Studies have found that faulty eyewitness testimony is the leading cause of wrongful convictions. New Jersey is one of the few states in the country where courts consider the growing body of scientific evidence that suggests the human memory is far from perfect.
In 2011, Chief Justice Stuart Rabner issued a landmark decision on the use of eyewitness testimony in criminal cases. He wrote: “The changes outlined in this decision are significant because eyewitness identifications bear directly on guilt or innocence. At stake is the very integrity of the criminal justice system and the courts’ ability to conduct fair trials.”
The New Jersey Supreme Court’s decision in State v. Henderson established new ground rules for the admission of eyewitness evidence after finding that the current system failed to offer an adequate measure for reliability, did not sufficiently deter inappropriate police conduct, and overstated the jury’s ability to evaluate identification evidence.
Under the revised standard, when defendants provide evidence of suggestiveness, the court must conduct a pretrial hearing that explores all relevant system and estimator variables, which may include lineup procedures, the lighting conditions, the presence of a weapon, etc. Under the prior test used to in New Jersey (and still used in most states), courts were required to determine first if police identification procedures were impermissibly suggestive; if so, courts then weighed five reliability factors to decide if the eyewitness evidence was still admissible.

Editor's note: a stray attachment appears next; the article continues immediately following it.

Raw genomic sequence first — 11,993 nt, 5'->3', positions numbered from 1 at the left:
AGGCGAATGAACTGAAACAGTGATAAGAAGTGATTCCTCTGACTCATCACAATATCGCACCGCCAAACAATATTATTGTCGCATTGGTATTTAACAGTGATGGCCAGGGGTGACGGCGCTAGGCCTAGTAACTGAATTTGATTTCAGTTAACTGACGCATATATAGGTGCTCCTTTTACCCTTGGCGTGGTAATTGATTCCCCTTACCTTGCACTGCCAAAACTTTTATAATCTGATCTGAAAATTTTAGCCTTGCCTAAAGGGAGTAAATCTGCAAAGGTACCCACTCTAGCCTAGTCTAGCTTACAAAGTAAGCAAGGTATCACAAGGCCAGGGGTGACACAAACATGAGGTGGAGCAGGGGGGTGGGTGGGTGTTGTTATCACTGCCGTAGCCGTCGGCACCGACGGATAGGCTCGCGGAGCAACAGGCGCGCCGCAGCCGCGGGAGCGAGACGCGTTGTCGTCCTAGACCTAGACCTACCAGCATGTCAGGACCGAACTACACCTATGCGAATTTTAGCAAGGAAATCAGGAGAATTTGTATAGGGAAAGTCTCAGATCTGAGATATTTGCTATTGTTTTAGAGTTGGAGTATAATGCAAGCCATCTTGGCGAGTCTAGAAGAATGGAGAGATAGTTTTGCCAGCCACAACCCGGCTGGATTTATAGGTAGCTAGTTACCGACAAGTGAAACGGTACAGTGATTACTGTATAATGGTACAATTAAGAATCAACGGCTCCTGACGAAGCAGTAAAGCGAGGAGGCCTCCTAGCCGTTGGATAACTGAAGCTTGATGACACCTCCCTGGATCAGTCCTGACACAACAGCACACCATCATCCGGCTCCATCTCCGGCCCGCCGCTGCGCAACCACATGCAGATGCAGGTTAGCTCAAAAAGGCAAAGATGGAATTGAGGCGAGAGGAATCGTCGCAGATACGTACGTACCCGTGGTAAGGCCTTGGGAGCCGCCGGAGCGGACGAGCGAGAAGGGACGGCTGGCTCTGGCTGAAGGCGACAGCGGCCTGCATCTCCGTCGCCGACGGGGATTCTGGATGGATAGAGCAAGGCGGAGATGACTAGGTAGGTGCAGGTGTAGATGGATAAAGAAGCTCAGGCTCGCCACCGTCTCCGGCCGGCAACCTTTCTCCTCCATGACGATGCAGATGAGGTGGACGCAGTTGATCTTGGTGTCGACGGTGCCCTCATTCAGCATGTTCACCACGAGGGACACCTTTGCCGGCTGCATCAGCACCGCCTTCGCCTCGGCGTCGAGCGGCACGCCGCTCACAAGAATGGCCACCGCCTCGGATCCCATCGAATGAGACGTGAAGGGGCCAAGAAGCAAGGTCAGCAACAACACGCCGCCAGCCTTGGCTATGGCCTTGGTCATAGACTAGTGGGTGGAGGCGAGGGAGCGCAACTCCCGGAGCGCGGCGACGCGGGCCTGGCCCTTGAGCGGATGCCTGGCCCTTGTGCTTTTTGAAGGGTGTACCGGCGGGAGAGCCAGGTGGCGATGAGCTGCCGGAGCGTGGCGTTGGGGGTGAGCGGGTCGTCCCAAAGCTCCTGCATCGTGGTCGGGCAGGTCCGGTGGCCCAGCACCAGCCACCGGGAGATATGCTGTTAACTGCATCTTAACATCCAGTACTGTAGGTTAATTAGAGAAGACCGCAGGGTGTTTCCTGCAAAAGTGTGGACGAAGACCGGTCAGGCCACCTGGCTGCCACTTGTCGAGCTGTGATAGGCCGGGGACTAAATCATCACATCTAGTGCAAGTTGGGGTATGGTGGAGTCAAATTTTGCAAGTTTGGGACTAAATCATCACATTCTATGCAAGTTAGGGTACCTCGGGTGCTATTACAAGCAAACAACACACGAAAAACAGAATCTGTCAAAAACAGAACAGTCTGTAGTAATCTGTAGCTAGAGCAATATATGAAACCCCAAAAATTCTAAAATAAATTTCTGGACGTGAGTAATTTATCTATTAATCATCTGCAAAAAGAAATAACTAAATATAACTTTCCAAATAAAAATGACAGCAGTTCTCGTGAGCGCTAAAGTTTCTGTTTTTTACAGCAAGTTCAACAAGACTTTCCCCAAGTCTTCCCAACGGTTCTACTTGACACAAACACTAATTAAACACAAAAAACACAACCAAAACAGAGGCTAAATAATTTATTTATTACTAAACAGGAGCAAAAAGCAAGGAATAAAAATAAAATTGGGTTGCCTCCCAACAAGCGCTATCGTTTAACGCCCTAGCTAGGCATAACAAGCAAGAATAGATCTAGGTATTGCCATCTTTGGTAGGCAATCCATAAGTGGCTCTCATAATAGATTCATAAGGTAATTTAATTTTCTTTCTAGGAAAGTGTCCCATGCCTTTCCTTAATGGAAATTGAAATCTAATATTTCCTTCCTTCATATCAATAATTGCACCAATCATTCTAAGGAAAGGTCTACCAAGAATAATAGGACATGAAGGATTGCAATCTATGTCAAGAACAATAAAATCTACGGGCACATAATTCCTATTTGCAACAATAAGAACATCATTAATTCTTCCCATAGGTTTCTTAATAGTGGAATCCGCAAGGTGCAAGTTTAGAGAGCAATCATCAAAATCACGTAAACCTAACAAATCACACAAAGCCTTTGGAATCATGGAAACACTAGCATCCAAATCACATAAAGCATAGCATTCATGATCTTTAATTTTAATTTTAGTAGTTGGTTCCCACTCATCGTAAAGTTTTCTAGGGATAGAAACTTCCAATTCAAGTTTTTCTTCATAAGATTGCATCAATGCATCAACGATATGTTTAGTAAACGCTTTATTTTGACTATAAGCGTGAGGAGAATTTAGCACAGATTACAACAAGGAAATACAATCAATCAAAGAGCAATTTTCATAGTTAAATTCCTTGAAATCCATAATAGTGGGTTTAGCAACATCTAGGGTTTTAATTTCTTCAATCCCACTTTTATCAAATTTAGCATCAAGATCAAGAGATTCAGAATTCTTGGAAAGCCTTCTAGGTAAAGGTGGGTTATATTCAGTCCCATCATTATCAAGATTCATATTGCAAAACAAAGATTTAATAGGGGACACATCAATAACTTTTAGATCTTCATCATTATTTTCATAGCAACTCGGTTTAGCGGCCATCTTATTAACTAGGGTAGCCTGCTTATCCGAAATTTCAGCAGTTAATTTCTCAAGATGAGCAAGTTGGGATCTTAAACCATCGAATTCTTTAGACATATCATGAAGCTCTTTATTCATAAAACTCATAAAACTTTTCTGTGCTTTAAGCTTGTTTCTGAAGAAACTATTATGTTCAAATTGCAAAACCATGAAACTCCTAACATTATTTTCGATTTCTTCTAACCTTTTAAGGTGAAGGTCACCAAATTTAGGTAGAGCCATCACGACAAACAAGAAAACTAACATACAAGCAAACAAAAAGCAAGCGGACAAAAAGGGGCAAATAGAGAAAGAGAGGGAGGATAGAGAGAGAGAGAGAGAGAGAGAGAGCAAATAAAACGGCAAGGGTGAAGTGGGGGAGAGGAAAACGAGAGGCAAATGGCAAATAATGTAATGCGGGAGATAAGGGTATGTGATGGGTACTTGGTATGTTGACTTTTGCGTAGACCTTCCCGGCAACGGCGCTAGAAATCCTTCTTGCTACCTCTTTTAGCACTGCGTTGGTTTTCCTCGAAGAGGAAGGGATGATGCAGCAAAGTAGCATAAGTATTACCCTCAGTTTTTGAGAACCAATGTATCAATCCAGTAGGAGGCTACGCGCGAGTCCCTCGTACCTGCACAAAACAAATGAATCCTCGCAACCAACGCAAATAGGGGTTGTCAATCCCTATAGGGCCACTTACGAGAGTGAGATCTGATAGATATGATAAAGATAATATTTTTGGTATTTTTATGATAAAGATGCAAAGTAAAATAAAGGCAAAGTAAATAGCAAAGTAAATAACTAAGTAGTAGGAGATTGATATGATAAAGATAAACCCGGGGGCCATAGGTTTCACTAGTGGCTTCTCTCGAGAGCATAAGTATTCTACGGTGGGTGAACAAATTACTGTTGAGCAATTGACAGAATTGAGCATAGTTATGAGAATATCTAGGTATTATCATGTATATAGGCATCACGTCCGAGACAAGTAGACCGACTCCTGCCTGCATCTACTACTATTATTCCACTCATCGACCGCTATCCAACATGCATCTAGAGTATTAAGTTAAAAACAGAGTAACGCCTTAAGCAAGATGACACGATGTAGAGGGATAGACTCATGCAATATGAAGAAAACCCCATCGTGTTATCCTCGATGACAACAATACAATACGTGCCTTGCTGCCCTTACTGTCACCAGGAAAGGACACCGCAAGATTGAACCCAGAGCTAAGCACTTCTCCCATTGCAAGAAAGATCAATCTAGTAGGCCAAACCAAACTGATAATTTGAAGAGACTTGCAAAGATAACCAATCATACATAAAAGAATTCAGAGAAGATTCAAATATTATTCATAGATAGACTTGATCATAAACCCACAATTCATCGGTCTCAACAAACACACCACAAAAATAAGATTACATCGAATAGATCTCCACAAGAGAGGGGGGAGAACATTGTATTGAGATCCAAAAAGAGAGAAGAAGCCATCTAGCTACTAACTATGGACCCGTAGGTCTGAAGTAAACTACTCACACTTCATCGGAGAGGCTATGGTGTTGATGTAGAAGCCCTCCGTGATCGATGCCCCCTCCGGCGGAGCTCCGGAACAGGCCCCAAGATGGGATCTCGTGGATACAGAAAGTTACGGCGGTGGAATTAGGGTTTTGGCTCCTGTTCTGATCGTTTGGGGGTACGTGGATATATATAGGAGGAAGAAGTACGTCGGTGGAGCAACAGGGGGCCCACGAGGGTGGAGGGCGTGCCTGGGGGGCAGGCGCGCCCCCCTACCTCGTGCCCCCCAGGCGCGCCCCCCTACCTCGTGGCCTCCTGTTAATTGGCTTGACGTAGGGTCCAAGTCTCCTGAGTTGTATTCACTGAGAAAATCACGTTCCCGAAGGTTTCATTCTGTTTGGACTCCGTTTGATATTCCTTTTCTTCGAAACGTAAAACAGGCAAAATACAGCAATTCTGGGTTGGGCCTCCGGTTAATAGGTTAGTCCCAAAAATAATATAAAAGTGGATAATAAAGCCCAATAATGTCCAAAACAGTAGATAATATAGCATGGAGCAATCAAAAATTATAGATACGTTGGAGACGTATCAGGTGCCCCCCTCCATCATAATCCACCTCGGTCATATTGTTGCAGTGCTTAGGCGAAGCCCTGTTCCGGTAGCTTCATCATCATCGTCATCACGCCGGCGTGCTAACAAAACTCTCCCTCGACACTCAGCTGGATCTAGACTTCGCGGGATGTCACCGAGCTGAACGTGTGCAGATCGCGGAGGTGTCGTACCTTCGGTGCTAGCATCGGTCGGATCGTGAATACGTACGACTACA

Justice Rabner and his colleagues did not take the changes lightly. The court appointed a Special Master to evaluate scientific and other evidence about eyewitness identifications. The information evaluated by the Special Master included more than 2,000 pages of expert testimony and hundreds of scientific studies. The findings convinced the court that the risks of misidentification are real and needed to be addressed. “We are convinced from the scientific evidence in the record that memory is malleable, and that an array of variables can affect and dilute memory and lead to misidentifications,” the opinion stated.
As Justice Rabner further explained, “Th[e] evidence offers convincing proof that the current test for evaluating the trustworthiness of eyewitness identifications should be revised. Study after study revealed a troubling lack of reliability in eyewitness identifications. From social science research to the review of actual police lineups, from laboratory experiments to DNA exonerations, the record proves that the possibility of mistaken identification is real. Indeed, it is now widely known that eyewitness misidentification is the leading cause of wrongful convictions across the country.”
Under Henderson, when eyewitness testimony is admitted into evidence, trial judges must use enhanced jury instructions that inform the jury about factors that can increase the risk of misidentification. The New Jersey Supreme Court amended its model jury instructions on eyewitness identifications to reflect the decision.
“The instructions are designed to minimize the risk of wrongful convictions and help jurors reach informed, just decisions,” Rabner said at the time.